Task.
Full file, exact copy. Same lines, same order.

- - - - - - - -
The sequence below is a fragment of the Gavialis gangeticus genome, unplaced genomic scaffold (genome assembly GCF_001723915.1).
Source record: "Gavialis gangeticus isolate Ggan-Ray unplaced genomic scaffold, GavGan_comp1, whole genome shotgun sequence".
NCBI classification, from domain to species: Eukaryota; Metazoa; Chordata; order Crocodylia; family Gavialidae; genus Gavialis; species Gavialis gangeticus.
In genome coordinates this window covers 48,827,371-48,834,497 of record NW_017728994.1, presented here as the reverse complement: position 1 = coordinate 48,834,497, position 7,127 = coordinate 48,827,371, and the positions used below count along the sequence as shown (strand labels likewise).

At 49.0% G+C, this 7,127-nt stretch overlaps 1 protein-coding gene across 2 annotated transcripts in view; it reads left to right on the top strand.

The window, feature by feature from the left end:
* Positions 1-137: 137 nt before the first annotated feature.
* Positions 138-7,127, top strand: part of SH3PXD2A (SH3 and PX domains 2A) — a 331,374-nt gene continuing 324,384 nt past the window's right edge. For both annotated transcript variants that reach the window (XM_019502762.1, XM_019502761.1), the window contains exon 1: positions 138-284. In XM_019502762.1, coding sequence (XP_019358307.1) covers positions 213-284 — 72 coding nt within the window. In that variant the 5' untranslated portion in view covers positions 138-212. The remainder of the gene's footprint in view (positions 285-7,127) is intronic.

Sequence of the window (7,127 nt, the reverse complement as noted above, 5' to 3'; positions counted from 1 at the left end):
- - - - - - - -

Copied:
The sequence below is a fragment of the Gavialis gangeticus genome, unplaced genomic scaffold (genome assembly GCF_001723915.1).
Source record: "Gavialis gangeticus isolate Ggan-Ray unplaced genomic scaffold, GavGan_comp1, whole genome shotgun sequence".
NCBI classification, from domain to species: Eukaryota; Metazoa; Chordata; order Crocodylia; family Gavialidae; genus Gavialis; species Gavialis gangeticus.
In genome coordinates this window covers 48,827,371-48,834,497 of record NW_017728994.1, presented here as the reverse complement: position 1 = coordinate 48,834,497, position 7,127 = coordinate 48,827,371, and the positions used below count along the sequence as shown (strand labels likewise).

At 49.0% G+C, this 7,127-nt stretch overlaps 1 protein-coding gene across 2 annotated transcripts in view; it reads left to right on the top strand.

The window, feature by feature from the left end:
* Positions 1-137: 137 nt before the first annotated feature.
* Positions 138-7,127, top strand: part of SH3PXD2A (SH3 and PX domains 2A) — a 331,374-nt gene continuing 324,384 nt past the window's right edge. For both annotated transcript variants that reach the window (XM_019502762.1, XM_019502761.1), the window contains exon 1: positions 138-284. In XM_019502762.1, coding sequence (XP_019358307.1) covers positions 213-284 — 72 coding nt within the window. In that variant the 5' untranslated portion in view covers positions 138-212. The remainder of the gene's footprint in view (positions 285-7,127) is intronic.

Sequence of the window (7,127 nt, the reverse complement as noted above, 5' to 3'; positions counted from 1 at the left end):